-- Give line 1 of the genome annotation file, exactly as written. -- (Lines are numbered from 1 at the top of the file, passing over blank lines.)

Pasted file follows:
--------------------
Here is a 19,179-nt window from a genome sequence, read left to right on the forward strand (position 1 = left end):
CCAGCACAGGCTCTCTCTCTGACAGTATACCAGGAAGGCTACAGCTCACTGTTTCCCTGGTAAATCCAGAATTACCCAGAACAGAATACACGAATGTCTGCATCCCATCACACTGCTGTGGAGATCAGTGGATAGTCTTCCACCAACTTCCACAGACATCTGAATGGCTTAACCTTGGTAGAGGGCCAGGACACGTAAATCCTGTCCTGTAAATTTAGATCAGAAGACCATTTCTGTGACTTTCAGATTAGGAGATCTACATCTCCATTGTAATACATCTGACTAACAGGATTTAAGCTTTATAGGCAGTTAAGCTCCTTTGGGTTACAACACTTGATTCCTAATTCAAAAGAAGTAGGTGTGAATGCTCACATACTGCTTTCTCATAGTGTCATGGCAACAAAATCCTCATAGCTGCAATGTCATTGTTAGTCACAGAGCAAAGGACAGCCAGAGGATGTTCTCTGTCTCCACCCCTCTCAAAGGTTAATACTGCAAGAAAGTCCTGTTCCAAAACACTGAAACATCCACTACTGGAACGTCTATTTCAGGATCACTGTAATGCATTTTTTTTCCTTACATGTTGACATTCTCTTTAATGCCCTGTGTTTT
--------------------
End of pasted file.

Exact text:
Here is a 19,179-nt window from a genome sequence, read left to right on the forward strand (position 1 = left end):